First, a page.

Monday, November 15, 2010

We have a library!

Someone asked me if we had a library here and the answer is THANK THE HEAVENS, YES. It's one of the perks of being attached to a university, I suppose. Going without fresh (free) reading material has always been one of the great hardships of living overseas. In Cairo, there was The Book Spot, which sold (and bought) used books in English and even delivered to your door. So it was almost like a small, mostly inexpensive library. But that's the closest I've ever come to being able to read something besides the classics while I'm abroad. Classics, because those are available for free online at Gutenberg.org. And month after month of nothing but classics - even if it is Dickens and Hardy and Tolstoy - gets old.

So yes, there is a library here and it is gorgeous. That's it on the left.
The inside is beautiful as well, with wide spiral staircases and an open central area that cuts through all the floors straight up to the ceiling. And there are lots of signs reminding people to speak quietly, with a few rooms where talking is prohibited altogether.

But what matters, of course, is the selection of books. As expected (since it's a university library), it is quite heavy on the non-fiction side of things. Which is fine. I happen to enjoy non-fiction. And until my last trip to the library, I thought the only fiction in the library was restricted to three or four shelves I found on the second floor. But it turns out that there is a lot more fiction sprinkled throughout the library. You just have to look a little harder for it.

Of the books I look for in the library catalog, I generally successfully find about 1 in 3. If it's a new book, the odds are more like 1 in 6. But that's not bad - I'm talking about any book I plug into the catalog on a whim. What I usually end up doing if they don't have the exact book I want is going to where it would be on the shelf and seeing what books surround its hypothetical place. And then I read one of those instead.

So my reading choices of late are slightly more eclectic than usual, but I don't know that that's a bad thing. With a robust American public library at my fingertips I may never have picked up a lonely book like Killer Angels or Georgiana, Duchess of Devonshire. And that would have been sad because I enjoyed (and am enjoying) those books very much.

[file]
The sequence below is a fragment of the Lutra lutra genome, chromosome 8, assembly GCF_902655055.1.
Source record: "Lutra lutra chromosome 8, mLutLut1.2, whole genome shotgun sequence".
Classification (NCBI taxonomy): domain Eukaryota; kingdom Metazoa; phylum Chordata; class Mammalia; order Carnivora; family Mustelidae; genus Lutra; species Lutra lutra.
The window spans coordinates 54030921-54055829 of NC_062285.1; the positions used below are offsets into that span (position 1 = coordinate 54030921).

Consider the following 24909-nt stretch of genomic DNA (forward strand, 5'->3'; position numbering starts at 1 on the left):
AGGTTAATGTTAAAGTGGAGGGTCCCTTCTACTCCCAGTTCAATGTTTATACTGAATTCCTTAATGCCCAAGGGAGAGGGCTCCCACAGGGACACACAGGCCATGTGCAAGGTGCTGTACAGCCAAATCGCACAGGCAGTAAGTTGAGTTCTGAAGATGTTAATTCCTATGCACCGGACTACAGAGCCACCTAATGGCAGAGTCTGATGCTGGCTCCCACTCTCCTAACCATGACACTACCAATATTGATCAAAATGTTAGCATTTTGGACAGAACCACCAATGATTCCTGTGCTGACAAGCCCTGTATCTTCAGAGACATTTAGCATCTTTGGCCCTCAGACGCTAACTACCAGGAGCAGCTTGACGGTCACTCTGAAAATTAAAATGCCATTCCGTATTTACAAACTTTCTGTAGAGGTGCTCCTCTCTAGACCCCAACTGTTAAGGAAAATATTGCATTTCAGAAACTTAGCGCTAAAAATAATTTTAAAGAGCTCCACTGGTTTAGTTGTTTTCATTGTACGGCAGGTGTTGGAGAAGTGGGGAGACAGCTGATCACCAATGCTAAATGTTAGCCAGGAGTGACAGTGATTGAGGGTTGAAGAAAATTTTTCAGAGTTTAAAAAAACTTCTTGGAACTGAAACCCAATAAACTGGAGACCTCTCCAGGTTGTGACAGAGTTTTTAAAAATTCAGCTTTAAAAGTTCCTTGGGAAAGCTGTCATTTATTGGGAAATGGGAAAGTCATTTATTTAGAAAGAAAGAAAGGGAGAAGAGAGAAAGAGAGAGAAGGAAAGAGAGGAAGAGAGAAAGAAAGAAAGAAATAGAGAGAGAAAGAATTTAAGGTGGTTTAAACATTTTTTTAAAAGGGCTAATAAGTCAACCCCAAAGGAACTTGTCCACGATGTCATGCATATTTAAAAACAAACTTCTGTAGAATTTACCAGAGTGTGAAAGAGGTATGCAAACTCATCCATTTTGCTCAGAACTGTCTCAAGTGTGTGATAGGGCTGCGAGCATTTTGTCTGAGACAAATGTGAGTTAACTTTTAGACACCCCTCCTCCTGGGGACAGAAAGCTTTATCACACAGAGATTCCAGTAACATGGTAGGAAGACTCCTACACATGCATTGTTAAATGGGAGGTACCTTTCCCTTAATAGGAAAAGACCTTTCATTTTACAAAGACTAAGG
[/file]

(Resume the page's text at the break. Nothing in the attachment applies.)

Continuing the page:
Of course, that doesn't mean I'm not making a list of all the books I can't get here so I can raid the public library when we go to visit family in the US. Any titles I should consider adding?

6 comments:

AmandaStretch said...

Yay libraries! That is all. :)

Steven said...

Hmm... I have to read Killer Angels for my history class.

Katie said...

Have you read Redeeming Love by Francine Rivers? You MUST read it. It was So So So good. Seriously. Amazing.

Kathy Haynie said...

Does the library have any children's literature for the girls?

Susanne said...

Since Katie mentioned Francine Rivers, I also have to say that The Mark of the Lion trilogy is great! I also liked Leota's Garden and The Last Sin Eater by her.

Glad you have a good library there!

Bridget said...

Steven, Killer Angels is really good.

Katie and Susanne, have not read, hope to next time I'm back in the US because this library doesn't have any of those.

Kathy, they don't have kids books but Miriam's school has a small library so that's good.

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